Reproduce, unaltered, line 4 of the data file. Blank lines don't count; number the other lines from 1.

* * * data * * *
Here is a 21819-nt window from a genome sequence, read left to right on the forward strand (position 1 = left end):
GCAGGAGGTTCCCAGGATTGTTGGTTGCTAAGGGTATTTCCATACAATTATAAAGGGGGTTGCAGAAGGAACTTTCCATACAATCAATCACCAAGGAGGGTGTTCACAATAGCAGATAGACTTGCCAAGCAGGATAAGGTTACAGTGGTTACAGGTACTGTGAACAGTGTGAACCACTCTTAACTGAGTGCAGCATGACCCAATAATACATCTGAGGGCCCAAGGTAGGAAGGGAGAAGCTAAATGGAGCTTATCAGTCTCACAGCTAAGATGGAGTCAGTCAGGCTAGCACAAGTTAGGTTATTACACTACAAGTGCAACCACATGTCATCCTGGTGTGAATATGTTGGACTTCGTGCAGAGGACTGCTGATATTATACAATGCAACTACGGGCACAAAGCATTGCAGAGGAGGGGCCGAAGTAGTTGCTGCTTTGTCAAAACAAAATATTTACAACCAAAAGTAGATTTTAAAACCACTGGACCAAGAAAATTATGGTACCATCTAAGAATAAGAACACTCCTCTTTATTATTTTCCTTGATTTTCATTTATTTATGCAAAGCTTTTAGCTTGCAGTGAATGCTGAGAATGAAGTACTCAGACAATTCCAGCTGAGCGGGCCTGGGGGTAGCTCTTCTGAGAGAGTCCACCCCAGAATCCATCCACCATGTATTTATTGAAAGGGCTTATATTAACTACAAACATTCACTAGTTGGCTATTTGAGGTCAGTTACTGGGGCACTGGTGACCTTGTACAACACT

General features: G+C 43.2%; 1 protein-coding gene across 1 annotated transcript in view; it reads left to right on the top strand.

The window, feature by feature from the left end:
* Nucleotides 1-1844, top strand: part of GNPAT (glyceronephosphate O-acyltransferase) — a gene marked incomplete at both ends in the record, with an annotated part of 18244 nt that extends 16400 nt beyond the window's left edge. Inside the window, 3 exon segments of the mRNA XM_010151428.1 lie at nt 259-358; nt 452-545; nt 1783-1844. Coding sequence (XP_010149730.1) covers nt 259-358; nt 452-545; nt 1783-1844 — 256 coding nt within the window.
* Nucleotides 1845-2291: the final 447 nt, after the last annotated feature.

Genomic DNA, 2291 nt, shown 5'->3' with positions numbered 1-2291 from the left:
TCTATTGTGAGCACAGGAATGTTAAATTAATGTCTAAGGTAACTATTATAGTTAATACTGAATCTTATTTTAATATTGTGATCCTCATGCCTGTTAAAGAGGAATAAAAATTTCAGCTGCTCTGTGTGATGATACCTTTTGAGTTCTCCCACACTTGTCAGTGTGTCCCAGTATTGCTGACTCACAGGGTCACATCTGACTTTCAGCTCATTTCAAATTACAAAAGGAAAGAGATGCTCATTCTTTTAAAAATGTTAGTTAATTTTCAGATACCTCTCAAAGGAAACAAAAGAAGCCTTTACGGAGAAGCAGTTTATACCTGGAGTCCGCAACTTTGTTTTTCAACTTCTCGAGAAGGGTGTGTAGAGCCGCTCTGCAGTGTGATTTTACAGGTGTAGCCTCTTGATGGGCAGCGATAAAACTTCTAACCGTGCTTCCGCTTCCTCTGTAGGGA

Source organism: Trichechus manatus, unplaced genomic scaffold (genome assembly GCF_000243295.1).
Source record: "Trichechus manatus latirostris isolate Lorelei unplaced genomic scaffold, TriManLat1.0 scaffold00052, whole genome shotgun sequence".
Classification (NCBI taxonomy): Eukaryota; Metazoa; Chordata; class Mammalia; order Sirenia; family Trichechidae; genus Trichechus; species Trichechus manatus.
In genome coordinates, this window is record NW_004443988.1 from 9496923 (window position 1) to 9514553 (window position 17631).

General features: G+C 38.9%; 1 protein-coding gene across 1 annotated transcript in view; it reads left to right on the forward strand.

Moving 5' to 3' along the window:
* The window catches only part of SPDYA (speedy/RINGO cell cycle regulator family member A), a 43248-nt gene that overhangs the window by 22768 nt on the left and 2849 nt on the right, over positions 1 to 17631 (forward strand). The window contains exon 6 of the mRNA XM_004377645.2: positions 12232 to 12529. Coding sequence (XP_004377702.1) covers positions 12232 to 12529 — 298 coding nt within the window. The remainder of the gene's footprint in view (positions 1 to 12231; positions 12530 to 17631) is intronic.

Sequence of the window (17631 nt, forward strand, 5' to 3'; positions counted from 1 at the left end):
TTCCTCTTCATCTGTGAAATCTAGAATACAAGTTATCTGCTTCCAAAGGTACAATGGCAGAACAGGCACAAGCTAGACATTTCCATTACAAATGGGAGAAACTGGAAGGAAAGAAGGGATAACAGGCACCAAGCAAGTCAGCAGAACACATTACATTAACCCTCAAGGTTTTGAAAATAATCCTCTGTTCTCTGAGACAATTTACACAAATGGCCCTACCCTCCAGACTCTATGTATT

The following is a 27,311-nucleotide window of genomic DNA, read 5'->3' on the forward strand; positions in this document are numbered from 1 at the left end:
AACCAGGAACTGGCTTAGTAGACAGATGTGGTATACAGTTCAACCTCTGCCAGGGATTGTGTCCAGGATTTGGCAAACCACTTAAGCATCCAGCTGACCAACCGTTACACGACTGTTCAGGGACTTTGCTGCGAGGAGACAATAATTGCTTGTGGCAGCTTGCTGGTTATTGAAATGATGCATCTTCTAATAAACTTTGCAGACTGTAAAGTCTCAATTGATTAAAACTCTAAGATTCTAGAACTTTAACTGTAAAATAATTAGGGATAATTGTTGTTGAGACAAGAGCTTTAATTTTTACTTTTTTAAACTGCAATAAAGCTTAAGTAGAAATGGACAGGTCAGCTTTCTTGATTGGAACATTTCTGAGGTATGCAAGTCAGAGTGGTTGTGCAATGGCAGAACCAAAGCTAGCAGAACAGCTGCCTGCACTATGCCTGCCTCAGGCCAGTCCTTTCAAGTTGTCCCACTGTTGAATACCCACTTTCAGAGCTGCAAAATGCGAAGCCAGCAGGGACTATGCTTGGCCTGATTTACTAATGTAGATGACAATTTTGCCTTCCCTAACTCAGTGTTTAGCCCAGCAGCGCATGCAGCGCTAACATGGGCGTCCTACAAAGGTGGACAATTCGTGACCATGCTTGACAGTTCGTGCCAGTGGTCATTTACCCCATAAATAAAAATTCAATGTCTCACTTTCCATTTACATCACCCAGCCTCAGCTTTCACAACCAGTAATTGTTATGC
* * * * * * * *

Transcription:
The window, feature by feature from the left end: